Federal agencies rapidly shifted to hybrid and remote working environments in response to COVID-19 last year, resulting in over 75 percent of the workforce switching to telework. In the transition to remote work, agencies grappled with provisioning devices, enabling collaboration among dispersed coworkers, network connectivity, and cybersecurity – among other issues. By many accounts, they enabled workers to be productive and conduct business securely.
Now, some agencies have begun sending workers back to the office, and the movement will only continue as more Americans are vaccinated. At the same time, leaders across the Federal government acknowledge that pandemic telework has been successful in many ways, and they envision a hybrid of telework and in-office work for many employees.
As workers transition back to their offices, either full time or part time, agencies will again grapple with multiple issues, from health and safety procedures, to changes in service delivery, to device and network security. Cybersecurity teams in particular will be tasked to support the transition to ensure employees can continue meeting agency missions without introducing new security risks.
Review Current Recommendations and Policies
As agencies plan for employees to return to the office, it’s important to review best practices and current recommendations. For example, in December, the Cybersecurity and Infrastructure Security Agency (CISA) released a draft version of a Trusted Internet Connections (TIC) Use Case to provide guidance for remote use of cloud-based resources. Updating agency policies around remote access and bring-your-own-device (BYOD) to comply with this guidance ensures staff have the same secure access when they transition to hybrid or in-person environments.
More broadly, agencies should review policies for BYOD, virtual private network (VPN) access, and secure log-ins from personal devices.
Strict checks must be put in place to ensure employee devices are fully compliant. Also, communication with employees is key. By keeping the workforce educated on and informed about best practices and new updates to operating systems and approved applications, Federal agencies can minimize security risk.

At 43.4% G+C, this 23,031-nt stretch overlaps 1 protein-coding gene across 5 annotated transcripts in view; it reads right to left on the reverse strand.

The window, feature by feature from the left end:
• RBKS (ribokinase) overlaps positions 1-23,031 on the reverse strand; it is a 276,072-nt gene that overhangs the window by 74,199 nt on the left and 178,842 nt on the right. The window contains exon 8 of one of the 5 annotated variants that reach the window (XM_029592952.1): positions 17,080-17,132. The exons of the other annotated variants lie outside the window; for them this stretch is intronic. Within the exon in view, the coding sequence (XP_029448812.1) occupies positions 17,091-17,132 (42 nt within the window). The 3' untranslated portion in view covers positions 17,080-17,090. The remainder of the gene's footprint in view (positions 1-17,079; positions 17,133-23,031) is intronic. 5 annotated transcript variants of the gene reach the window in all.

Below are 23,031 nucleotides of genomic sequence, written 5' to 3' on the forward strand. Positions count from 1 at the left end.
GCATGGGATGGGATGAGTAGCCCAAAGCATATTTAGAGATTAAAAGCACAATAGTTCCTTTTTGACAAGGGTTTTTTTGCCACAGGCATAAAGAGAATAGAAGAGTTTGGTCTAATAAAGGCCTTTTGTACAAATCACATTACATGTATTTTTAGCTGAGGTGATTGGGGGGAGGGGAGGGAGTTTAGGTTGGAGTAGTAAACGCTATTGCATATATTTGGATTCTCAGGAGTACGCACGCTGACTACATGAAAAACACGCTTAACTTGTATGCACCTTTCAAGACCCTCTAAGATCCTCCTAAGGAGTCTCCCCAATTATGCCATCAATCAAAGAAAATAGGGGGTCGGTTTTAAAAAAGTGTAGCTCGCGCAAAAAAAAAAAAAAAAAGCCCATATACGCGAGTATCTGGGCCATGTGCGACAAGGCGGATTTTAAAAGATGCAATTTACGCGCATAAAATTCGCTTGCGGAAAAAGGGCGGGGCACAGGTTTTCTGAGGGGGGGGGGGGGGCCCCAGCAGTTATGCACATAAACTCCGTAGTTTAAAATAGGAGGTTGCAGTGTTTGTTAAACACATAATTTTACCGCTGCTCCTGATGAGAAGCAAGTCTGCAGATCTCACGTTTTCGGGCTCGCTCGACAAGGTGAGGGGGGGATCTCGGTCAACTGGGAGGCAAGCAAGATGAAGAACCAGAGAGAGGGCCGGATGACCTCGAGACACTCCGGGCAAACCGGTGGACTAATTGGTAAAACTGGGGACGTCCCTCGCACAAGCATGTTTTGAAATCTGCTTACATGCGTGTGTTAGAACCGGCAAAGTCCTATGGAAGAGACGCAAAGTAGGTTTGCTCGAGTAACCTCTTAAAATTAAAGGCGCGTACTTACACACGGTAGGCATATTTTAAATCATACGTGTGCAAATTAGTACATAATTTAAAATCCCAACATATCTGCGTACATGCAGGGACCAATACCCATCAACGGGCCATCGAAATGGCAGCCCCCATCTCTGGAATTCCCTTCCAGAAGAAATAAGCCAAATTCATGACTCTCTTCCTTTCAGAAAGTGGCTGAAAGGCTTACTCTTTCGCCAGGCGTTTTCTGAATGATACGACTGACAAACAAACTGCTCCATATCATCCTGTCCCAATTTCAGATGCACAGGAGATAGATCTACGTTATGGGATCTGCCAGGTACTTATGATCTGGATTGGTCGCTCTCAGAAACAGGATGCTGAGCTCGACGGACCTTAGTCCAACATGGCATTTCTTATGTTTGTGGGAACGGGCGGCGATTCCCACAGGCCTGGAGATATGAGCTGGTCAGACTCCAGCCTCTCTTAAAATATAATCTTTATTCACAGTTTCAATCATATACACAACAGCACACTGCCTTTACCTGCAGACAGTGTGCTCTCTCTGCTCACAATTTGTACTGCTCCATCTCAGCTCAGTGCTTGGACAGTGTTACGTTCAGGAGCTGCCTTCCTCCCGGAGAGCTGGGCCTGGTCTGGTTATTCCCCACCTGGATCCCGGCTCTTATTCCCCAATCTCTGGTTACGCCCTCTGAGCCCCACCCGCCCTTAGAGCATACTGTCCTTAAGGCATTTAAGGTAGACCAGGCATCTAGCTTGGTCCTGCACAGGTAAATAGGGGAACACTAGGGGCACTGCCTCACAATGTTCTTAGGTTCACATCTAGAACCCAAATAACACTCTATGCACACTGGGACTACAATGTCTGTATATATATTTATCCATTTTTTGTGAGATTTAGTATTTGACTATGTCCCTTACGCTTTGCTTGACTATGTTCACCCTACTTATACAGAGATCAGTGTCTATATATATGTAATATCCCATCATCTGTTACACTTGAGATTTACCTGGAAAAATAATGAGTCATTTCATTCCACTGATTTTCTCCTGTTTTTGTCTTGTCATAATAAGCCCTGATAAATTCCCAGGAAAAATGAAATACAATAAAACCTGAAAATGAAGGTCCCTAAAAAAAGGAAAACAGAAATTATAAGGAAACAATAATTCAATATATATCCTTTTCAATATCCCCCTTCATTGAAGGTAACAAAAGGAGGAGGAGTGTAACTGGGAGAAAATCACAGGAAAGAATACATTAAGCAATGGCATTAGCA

IT teams must assess current cybersecurity tools and infrastructure to ensure the most appropriate technologies are used. Whenever possible, technologies that have security built in, rather than bolted on, should be selected. These can protect data and users at a lower risk.
Take Inventory and Address Security Gaps
Cybersecurity threats surged across the public and private sectors with the transition to remote work. A report last month, for example, revealed that application threats surged by almost 20-fold across all levels of government last year. Because of the volume and severity of cyber threats, agencies must take a comprehensive inventory of all assets that connect to agency networks – before workers return to the office. This inventory enables cybersecurity teams to identify security gaps and develop a punch list of actions that need to be taken to close them.
Aggregation of data from multiple security tools is a key component of ongoing asset management, noted Bobby McLernon, vice president of Federal sales at Axonius.
“No single tool can provide a complete answer to the most important questions cybersecurity teams ask on a daily basis, but even organizations using more than 100 security tools still report visibility gaps,” McLernon said. “The answer is aggregation of the data from all of those tools, so that agencies have an accurate picture of their security posture.”
Align to the Mission of the Agency
Above all else, cybersecurity teams planning for the workers’ transition back to the office should make sure they’re aligning with the agency leadership and the agency mission.
“That’s the most important thing to do now,” McLernon advised. “Understanding the agency’s plan to return to work can help teams predict how to support the agency and ensure a smooth, secure return to the office.”
Agency leaders must prioritize strategic alignment to close security gaps and ensure employees are successfully meeting mission objectives, even as government policies shift. Looking at lessons learned from decades of managing devices, such as desktops and laptops, and then from the shift to cloud and Internet of Things (IoT), five major themes can help cyber teams plan for future transitions:
- Change is constant: The number, type, and form of devices that organizations manage are constantly growing and changing, and all security-related device management programs should be built to adapt to the inevitable evolution of devices;
- Discovery is a process, not an event: In a dynamic environment, the devices that organizations are responsible for securing appear and leave very quickly. An inventory that is accurate today may not be tomorrow, and definitely won’t be in a month;
- Continuous interrogation is critical: Expectations of security solution coverage and adherence to controls must be constantly challenged;
- Map expectations to action: Any time a device deviates from policy, organizations need a plan in place to automate threat mitigation; and
- Tools will change: The number of tools in use will increase over time. Understanding which tools should be protecting which devices is the foundation of device security.
Learn how Axonius can help agencies with planning cybersecurity asset management and executing an efficient, safe transition back to in-person working environments. Read “Why Asset Management Matters for Federal Cybersecurity.”